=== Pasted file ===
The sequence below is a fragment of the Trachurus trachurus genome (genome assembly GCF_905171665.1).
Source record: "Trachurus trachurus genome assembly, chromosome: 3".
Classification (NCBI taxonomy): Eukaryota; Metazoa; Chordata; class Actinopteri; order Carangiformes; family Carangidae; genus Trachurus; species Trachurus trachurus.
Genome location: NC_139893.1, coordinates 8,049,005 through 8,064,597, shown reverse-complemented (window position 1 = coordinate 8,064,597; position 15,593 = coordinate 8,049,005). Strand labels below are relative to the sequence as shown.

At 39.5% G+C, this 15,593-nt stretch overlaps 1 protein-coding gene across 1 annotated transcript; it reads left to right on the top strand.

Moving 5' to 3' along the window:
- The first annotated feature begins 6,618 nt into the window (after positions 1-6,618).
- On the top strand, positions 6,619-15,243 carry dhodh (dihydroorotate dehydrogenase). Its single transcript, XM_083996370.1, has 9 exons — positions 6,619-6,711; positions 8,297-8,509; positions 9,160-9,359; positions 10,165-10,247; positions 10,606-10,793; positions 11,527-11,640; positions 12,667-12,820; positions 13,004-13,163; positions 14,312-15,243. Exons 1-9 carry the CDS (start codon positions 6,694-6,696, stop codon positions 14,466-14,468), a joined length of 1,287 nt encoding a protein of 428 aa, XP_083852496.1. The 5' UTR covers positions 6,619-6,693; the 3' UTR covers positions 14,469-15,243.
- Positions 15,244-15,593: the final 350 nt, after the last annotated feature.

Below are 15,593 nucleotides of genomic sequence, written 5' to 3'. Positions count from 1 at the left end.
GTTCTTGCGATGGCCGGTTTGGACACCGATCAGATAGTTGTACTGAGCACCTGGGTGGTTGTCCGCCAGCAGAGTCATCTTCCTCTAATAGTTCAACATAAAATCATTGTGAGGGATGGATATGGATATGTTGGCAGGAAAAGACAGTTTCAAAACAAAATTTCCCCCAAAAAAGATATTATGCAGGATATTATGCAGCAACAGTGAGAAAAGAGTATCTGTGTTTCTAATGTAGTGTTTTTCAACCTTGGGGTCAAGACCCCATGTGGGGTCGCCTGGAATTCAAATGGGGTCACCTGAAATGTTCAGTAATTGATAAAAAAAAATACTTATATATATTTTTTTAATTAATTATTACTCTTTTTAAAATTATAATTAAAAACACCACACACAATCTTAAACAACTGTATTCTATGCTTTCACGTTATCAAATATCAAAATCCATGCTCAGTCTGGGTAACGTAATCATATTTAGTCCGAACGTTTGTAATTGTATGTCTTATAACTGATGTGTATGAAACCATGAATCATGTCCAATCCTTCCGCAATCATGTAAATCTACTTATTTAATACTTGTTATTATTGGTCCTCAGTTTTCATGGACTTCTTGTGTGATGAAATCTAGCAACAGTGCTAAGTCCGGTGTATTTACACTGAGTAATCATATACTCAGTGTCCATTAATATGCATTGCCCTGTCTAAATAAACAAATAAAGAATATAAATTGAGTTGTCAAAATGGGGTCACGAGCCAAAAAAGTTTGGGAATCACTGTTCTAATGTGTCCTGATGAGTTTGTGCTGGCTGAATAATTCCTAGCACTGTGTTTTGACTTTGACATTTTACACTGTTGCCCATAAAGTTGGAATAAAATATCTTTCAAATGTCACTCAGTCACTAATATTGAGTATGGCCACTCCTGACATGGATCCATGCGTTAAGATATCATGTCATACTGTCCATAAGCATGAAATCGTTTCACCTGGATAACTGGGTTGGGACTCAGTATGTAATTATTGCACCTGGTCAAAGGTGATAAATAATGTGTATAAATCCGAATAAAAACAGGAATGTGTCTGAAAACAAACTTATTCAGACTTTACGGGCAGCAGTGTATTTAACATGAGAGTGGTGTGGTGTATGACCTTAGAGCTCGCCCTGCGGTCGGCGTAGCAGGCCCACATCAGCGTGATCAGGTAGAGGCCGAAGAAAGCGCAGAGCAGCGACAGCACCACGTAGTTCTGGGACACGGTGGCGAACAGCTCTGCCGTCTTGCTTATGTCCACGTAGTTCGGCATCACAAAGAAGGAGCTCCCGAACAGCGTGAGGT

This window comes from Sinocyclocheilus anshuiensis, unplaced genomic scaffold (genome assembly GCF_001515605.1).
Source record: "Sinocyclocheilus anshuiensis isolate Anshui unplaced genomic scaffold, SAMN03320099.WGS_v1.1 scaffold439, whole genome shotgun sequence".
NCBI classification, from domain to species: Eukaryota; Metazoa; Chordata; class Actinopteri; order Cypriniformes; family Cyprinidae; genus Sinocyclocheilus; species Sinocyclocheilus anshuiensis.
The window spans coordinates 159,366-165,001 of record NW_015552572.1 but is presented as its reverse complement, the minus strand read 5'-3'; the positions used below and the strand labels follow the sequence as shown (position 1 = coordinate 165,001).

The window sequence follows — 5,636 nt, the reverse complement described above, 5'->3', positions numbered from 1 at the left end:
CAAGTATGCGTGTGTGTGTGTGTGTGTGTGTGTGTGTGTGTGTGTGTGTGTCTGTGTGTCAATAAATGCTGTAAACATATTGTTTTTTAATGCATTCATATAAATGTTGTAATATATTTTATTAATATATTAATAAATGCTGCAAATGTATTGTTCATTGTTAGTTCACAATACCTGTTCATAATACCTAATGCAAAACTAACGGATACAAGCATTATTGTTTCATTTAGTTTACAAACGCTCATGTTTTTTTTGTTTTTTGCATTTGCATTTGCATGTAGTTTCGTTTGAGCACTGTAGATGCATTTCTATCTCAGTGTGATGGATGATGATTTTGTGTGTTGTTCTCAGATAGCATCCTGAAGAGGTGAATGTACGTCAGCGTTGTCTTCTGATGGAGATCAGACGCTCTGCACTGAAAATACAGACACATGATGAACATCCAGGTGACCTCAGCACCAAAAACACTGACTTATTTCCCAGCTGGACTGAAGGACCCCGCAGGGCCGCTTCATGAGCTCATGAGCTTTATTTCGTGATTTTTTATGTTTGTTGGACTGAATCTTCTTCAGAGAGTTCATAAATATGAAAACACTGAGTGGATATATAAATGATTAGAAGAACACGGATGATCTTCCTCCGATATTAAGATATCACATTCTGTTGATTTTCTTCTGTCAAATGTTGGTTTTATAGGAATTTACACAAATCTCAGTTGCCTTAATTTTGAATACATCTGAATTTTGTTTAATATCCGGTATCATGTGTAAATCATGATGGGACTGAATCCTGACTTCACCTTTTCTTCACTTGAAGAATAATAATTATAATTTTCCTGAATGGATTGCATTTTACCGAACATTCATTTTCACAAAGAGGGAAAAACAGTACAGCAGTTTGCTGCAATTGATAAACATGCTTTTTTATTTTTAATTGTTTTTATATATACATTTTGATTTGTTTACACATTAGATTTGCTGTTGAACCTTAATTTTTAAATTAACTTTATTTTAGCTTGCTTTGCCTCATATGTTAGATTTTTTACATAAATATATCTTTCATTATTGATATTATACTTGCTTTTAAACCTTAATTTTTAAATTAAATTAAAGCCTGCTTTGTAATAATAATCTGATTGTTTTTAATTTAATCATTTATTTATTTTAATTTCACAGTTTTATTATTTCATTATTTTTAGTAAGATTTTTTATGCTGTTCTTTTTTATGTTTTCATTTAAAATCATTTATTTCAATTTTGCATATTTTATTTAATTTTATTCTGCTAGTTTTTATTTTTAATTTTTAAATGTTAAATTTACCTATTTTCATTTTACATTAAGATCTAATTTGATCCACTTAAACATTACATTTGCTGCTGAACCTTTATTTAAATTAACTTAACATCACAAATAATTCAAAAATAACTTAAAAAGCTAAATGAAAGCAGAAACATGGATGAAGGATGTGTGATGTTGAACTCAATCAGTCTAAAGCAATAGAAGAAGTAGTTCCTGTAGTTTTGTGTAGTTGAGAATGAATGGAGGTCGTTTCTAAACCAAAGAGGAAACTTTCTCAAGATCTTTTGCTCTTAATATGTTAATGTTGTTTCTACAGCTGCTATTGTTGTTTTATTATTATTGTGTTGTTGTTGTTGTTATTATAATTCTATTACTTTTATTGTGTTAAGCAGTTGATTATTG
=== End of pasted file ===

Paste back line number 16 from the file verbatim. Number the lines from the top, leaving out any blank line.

The window sequence follows — 5,636 nt, the reverse complement described above, 5'->3', positions numbered from 1 at the left end: